Reflections on the Arctic Circle Assembly 2017
by Monique Newton
The annual Arctic Circle Assembly, held in Reykjavik, Iceland, is an international gathering of people to share ideas, create dialogue, and find ways to cooperate on Arctic issues. I attended the Assembly this October and was inspired by the number of people with diverse perspectives who were advocating and demonstrating action on climate change – the greatest threat to Arctic peoples and wildlife.
I see climate change as humans in conflict with our environment. It is increasingly clear that we need to transform our behaviour dramatically to address this conflict. It will require resilience, humility, personal accountability, and self-awareness about our place on the planet.
As many of the Assembly discussions I attended demonstrated, addressing the impacts of climate change in the Arctic needs a transdisciplinary approach that includes science, traditional knowledge, and shared experiences from Indigenous people’s within and outside the Arctic.
There are many examples of small nations and communities in the Arctic and elsewhere that are implementing creative, adaptive, and solutions-oriented actions to address climate change and resource depletion. Several opportunities exist for meaningful collaboration between Arctic and non-Arctic communities, and between science and traditional knowledge practices, to address challenges facing the Arctic.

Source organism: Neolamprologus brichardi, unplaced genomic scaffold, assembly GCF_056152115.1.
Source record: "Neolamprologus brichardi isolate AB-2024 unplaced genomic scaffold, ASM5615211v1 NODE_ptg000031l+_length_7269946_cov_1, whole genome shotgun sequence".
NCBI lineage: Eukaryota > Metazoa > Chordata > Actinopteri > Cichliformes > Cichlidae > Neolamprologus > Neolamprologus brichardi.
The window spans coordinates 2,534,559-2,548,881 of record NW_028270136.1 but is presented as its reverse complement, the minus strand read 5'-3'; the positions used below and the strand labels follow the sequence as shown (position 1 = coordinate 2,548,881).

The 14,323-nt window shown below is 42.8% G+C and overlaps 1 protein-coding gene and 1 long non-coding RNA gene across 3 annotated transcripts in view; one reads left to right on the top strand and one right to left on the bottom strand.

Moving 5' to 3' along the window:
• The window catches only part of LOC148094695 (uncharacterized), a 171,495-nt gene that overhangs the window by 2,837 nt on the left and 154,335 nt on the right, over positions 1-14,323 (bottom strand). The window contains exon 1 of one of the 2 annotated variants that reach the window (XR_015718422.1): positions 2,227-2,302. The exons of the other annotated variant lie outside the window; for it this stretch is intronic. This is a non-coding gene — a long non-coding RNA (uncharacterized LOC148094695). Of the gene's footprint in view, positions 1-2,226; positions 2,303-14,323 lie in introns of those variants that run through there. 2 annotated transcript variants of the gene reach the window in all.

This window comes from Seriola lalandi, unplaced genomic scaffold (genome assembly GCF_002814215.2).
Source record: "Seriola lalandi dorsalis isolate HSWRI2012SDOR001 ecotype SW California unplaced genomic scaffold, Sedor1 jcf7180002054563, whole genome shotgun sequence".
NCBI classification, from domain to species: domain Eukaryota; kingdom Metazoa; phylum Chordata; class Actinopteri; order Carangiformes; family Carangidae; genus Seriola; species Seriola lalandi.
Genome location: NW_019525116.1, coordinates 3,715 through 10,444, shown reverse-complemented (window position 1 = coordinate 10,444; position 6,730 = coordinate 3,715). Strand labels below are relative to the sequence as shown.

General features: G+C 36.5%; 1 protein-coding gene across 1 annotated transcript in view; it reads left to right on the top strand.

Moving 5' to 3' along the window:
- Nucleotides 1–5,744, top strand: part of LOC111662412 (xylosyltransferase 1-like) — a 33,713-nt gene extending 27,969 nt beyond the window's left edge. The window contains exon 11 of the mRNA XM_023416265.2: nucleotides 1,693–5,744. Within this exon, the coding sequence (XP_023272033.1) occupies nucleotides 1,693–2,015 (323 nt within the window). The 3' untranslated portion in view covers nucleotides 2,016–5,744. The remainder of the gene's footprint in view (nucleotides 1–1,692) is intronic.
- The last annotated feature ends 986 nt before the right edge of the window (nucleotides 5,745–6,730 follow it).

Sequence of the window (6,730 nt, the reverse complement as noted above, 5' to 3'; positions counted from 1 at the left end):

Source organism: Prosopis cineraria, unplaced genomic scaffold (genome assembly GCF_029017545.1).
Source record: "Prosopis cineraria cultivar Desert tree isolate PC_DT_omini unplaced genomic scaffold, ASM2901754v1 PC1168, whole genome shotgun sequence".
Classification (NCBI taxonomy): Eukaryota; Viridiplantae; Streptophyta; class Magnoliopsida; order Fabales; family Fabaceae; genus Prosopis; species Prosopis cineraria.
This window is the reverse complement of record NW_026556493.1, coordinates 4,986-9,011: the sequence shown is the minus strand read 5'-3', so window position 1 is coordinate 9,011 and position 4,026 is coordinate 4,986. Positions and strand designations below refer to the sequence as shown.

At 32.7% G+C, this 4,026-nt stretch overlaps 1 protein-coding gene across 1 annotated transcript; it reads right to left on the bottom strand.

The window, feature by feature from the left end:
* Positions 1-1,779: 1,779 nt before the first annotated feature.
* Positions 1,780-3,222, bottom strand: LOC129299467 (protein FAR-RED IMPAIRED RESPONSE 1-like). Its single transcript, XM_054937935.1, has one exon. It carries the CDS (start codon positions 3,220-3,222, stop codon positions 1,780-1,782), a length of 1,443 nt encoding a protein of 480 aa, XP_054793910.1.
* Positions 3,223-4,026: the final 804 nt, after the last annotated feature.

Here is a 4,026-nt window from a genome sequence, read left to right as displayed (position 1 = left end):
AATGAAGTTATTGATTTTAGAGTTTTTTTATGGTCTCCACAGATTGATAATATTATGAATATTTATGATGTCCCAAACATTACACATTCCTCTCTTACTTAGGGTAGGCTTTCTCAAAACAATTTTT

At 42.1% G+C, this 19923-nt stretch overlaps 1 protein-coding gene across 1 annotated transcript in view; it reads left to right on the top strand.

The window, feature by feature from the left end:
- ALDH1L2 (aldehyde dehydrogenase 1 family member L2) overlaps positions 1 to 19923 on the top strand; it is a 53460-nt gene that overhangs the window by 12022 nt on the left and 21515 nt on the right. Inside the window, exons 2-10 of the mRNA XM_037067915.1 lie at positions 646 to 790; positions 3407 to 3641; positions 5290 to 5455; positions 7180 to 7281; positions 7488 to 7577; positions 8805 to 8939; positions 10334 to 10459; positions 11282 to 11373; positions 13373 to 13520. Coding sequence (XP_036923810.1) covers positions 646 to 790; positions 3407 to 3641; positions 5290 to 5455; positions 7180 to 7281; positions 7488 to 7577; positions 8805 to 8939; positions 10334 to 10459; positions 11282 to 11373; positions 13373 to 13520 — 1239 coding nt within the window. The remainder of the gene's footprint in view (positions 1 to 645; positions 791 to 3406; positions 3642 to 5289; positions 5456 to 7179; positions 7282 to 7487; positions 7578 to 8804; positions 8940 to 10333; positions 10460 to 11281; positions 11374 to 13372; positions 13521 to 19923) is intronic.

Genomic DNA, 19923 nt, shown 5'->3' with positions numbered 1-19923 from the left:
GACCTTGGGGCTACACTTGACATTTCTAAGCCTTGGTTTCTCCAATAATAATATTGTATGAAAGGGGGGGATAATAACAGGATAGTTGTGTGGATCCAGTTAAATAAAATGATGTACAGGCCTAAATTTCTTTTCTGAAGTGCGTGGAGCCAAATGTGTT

During the Assembly, Hindou Ibrahim from the International Indigenous People’s Forum on Climate Change shared an illustrative story. Farmers in Chad had been provided phones with weather apps by a non-governmental organization (NGO) meant to help farmers with changing weather patterns. The apps were not very reliable, but the long-practised method of observing insect behaviour is. Village leaders arranged for the NGO representatives to witness their methods and an opportunity arose to demonstrate one cloudless day when the villagers announced it was going to rain shortly. Members of the NGO were in disbelief as their apps did not show a forecast of rain. But the villagers were watching the insects – because, as they noted, those insects don’t have apps in their heads – and sure enough it rained that afternoon!
The point is not to create a dichotomy between traditional and scientific knowledge. It is not a debate that one side or another must win.
Monique Newton is a Senior Manager with the WWF Arctic Programme.